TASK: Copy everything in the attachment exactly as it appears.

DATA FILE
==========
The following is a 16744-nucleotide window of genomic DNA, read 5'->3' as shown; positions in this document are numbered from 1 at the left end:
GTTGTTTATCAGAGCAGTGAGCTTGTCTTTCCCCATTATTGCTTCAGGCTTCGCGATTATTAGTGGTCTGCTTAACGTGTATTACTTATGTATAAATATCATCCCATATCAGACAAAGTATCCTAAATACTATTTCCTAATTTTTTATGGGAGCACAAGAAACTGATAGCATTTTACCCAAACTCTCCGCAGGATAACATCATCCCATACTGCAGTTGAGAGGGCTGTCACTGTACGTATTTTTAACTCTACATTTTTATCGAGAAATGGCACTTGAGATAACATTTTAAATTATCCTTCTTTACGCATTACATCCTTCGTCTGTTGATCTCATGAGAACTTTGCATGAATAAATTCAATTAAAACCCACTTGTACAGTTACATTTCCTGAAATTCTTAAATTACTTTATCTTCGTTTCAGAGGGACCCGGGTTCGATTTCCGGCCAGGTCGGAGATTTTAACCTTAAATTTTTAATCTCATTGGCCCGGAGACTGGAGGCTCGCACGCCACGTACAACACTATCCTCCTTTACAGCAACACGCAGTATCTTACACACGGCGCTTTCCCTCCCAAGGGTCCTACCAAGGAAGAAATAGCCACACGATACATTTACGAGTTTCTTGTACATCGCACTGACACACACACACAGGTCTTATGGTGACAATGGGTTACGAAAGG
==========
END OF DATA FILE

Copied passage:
The following is a 16744-nucleotide window of genomic DNA, read 5'->3' as shown; positions in this document are numbered from 1 at the left end:
GTTGTTTATCAGAGCAGTGAGCTTGTCTTTCCCCATTATTGCTTCAGGCTTCGCGATTATTAGTGGTCTGCTTAACGTGTATTACTTATGTATAAATATCATCCCATATCAGACAAAGTATCCTAAATACTATTTCCTAATTTTTTATGGGAGCACAAGAAACTGATAGCATTTTACCCAAACTCTCCGCAGGATAACATCATCCCATACTGCAGTTGAGAGGGCTGTCACTGTACGTATTTTTAACTCTACATTTTTATCGAGAAATGGCACTTGAGATAACATTTTAAATTATCCTTCTTTACGCATTACATCCTTCGTCTGTTGATCTCATGAGAACTTTGCATGAATAAATTCAATTAAAACCCACTTGTACAGTTACATTTCCTGAAATTCTTAAATTACTTTATCTTCGTTTCAGAGGGACCCGGGTTCGATTTCCGGCCAGGTCGGAGATTTTAACCTTAAATTTTTAATCTCATTGGCCCGGAGACTGGAGGCTCGCACGCCACGTACAACACTATCCTCCTTTACAGCAACACGCAGTATCTTACACACGGCGCTTTCCCTCCCAAGGGTCCTACCAAGGAAGAAATAGCCACACGATACATTTACGAGTTTCTTGTACATCGCACTGACACACACACACAGGTCTTATGGTGACAATGGGTTACGAAAGG